We announced our planned migration window well in advance, had established a solid estimate for the length of time it would take, and kept members informed through a status page of our progress. Our production servers continued serving out vBulletin in read-only mode for the length of the migration, until we were ready for the switch over. Our cutover involved swapping out the underlying VMs, so after confirming everything was ready to go and all of our tests passed indicating as best as we could assume success, we redirected our IP traffic to the new IPS configured VMs and began serving out requests from our new production IPS environment.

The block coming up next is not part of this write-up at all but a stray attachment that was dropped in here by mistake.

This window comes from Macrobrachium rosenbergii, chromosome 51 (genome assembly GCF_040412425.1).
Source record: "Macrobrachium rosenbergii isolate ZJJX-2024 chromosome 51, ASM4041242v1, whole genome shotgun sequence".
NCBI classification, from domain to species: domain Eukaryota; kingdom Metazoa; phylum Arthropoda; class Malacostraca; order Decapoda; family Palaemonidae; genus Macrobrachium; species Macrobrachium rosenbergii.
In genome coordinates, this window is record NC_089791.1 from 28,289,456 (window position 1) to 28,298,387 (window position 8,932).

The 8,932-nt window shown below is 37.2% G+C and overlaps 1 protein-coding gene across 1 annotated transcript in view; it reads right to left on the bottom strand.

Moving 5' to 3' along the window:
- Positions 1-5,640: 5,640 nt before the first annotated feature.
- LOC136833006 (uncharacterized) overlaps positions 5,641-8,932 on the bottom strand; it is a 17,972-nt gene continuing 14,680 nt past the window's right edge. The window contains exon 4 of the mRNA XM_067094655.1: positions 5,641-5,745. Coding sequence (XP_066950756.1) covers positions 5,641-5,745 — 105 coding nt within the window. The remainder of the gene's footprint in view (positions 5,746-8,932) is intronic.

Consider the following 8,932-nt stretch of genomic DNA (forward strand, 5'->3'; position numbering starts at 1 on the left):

This resulted in minimal downtime of our content, though had the unfortunate impact of having to be in a read-only mode for the duration. We could have left vBulletin in full operation, but all changes that would have been made after we took the migration snapshot of the database would have been lost, and we determined that this was not acceptable for our case.

29 minutes ago, PurplePixel said:

Our plan is to start with a small sample of the old solution (1500 members / posts / etc.) and iterate the conversion process until we are happy with it.

I would not do this. I would only work with complete copies of your vBulletin database. Because of the layered approach the process takes, you can't be sure that things end up correctly until the end. If you want to create a sample of vBulletin data and then run migrations on that to just confirm a test to test conversion, that may be a good idea, yet I would early on start using copies of production. Every time we ran another test migration, we started with the exact process we'd use and take a fresh snapshot of prod.